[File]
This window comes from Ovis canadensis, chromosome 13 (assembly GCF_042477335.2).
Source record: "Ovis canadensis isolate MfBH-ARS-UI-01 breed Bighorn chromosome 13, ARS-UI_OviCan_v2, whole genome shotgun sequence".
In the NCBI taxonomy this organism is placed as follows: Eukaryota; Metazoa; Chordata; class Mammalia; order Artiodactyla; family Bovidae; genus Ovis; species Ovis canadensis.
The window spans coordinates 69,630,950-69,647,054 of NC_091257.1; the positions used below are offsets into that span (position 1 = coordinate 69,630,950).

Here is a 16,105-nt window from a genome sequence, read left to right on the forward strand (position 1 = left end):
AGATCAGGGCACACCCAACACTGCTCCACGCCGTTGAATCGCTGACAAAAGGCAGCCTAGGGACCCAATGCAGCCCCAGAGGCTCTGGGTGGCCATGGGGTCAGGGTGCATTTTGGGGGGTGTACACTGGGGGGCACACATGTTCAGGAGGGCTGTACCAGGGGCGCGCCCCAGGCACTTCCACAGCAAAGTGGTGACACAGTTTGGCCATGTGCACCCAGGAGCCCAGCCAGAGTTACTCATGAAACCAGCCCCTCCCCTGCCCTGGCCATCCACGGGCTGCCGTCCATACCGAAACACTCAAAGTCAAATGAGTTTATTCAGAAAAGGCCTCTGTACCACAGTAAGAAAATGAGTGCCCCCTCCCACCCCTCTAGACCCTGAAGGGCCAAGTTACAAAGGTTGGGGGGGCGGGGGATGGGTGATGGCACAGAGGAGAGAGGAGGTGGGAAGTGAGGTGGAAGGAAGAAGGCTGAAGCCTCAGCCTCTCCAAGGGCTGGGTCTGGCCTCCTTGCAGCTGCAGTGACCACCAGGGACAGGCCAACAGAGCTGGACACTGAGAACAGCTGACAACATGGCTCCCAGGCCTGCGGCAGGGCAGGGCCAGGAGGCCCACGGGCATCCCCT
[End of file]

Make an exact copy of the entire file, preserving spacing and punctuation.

This window comes from Ovis canadensis, chromosome 13 (assembly GCF_042477335.2).
Source record: "Ovis canadensis isolate MfBH-ARS-UI-01 breed Bighorn chromosome 13, ARS-UI_OviCan_v2, whole genome shotgun sequence".
In the NCBI taxonomy this organism is placed as follows: Eukaryota; Metazoa; Chordata; class Mammalia; order Artiodactyla; family Bovidae; genus Ovis; species Ovis canadensis.
The window spans coordinates 69,630,950-69,647,054 of NC_091257.1; the positions used below are offsets into that span (position 1 = coordinate 69,630,950).

Here is a 16,105-nt window from a genome sequence, read left to right on the forward strand (position 1 = left end):
AGATCAGGGCACACCCAACACTGCTCCACGCCGTTGAATCGCTGACAAAAGGCAGCCTAGGGACCCAATGCAGCCCCAGAGGCTCTGGGTGGCCATGGGGTCAGGGTGCATTTTGGGGGGTGTACACTGGGGGGCACACATGTTCAGGAGGGCTGTACCAGGGGCGCGCCCCAGGCACTTCCACAGCAAAGTGGTGACACAGTTTGGCCATGTGCACCCAGGAGCCCAGCCAGAGTTACTCATGAAACCAGCCCCTCCCCTGCCCTGGCCATCCACGGGCTGCCGTCCATACCGAAACACTCAAAGTCAAATGAGTTTATTCAGAAAAGGCCTCTGTACCACAGTAAGAAAATGAGTGCCCCCTCCCACCCCTCTAGACCCTGAAGGGCCAAGTTACAAAGGTTGGGGGGGCGGGGGATGGGTGATGGCACAGAGGAGAGAGGAGGTGGGAAGTGAGGTGGAAGGAAGAAGGCTGAAGCCTCAGCCTCTCCAAGGGCTGGGTCTGGCCTCCTTGCAGCTGCAGTGACCACCAGGGACAGGCCAACAGAGCTGGACACTGAGAACAGCTGACAACATGGCTCCCAGGCCTGCGGCAGGGCAGGGCCAGGAGGCCCACGGGCATCCCCT